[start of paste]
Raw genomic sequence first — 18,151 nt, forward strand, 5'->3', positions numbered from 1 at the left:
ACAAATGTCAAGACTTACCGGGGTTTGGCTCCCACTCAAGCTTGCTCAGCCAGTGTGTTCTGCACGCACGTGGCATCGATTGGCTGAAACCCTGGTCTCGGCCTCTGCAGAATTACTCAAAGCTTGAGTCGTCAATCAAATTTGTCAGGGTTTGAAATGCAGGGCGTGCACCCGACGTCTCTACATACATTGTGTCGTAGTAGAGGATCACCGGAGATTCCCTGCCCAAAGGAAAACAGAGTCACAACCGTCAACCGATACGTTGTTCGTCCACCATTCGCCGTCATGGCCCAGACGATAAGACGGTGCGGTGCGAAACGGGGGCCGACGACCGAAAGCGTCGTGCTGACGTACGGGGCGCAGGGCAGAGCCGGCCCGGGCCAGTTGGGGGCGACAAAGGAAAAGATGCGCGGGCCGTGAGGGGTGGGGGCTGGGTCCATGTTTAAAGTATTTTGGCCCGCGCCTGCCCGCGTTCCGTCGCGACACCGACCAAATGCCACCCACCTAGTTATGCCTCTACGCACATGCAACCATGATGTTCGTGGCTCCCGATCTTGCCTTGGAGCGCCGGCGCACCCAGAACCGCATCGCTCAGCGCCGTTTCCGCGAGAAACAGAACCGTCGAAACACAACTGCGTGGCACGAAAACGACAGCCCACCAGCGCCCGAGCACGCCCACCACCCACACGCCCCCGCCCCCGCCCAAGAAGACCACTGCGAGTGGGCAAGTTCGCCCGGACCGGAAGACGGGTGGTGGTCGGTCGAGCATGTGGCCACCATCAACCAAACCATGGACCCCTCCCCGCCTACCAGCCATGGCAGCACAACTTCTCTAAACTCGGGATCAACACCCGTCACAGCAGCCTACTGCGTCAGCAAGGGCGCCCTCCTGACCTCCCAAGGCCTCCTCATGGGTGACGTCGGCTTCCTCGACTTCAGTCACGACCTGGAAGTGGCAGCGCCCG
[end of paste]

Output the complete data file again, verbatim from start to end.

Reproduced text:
Raw genomic sequence first — 18,151 nt, forward strand, 5'->3', positions numbered from 1 at the left:
ACAAATGTCAAGACTTACCGGGGTTTGGCTCCCACTCAAGCTTGCTCAGCCAGTGTGTTCTGCACGCACGTGGCATCGATTGGCTGAAACCCTGGTCTCGGCCTCTGCAGAATTACTCAAAGCTTGAGTCGTCAATCAAATTTGTCAGGGTTTGAAATGCAGGGCGTGCACCCGACGTCTCTACATACATTGTGTCGTAGTAGAGGATCACCGGAGATTCCCTGCCCAAAGGAAAACAGAGTCACAACCGTCAACCGATACGTTGTTCGTCCACCATTCGCCGTCATGGCCCAGACGATAAGACGGTGCGGTGCGAAACGGGGGCCGACGACCGAAAGCGTCGTGCTGACGTACGGGGCGCAGGGCAGAGCCGGCCCGGGCCAGTTGGGGGCGACAAAGGAAAAGATGCGCGGGCCGTGAGGGGTGGGGGCTGGGTCCATGTTTAAAGTATTTTGGCCCGCGCCTGCCCGCGTTCCGTCGCGACACCGACCAAATGCCACCCACCTAGTTATGCCTCTACGCACATGCAACCATGATGTTCGTGGCTCCCGATCTTGCCTTGGAGCGCCGGCGCACCCAGAACCGCATCGCTCAGCGCCGTTTCCGCGAGAAACAGAACCGTCGAAACACAACTGCGTGGCACGAAAACGACAGCCCACCAGCGCCCGAGCACGCCCACCACCCACACGCCCCCGCCCCCGCCCAAGAAGACCACTGCGAGTGGGCAAGTTCGCCCGGACCGGAAGACGGGTGGTGGTCGGTCGAGCATGTGGCCACCATCAACCAAACCATGGACCCCTCCCCGCCTACCAGCCATGGCAGCACAACTTCTCTAAACTCGGGATCAACACCCGTCACAGCAGCCTACTGCGTCAGCAAGGGCGCCCTCCTGACCTCCCAAGGCCTCCTCATGGGTGACGTCGGCTTCCTCGACTTCAGTCACGACCTGGAAGTGGCAGCGCCCG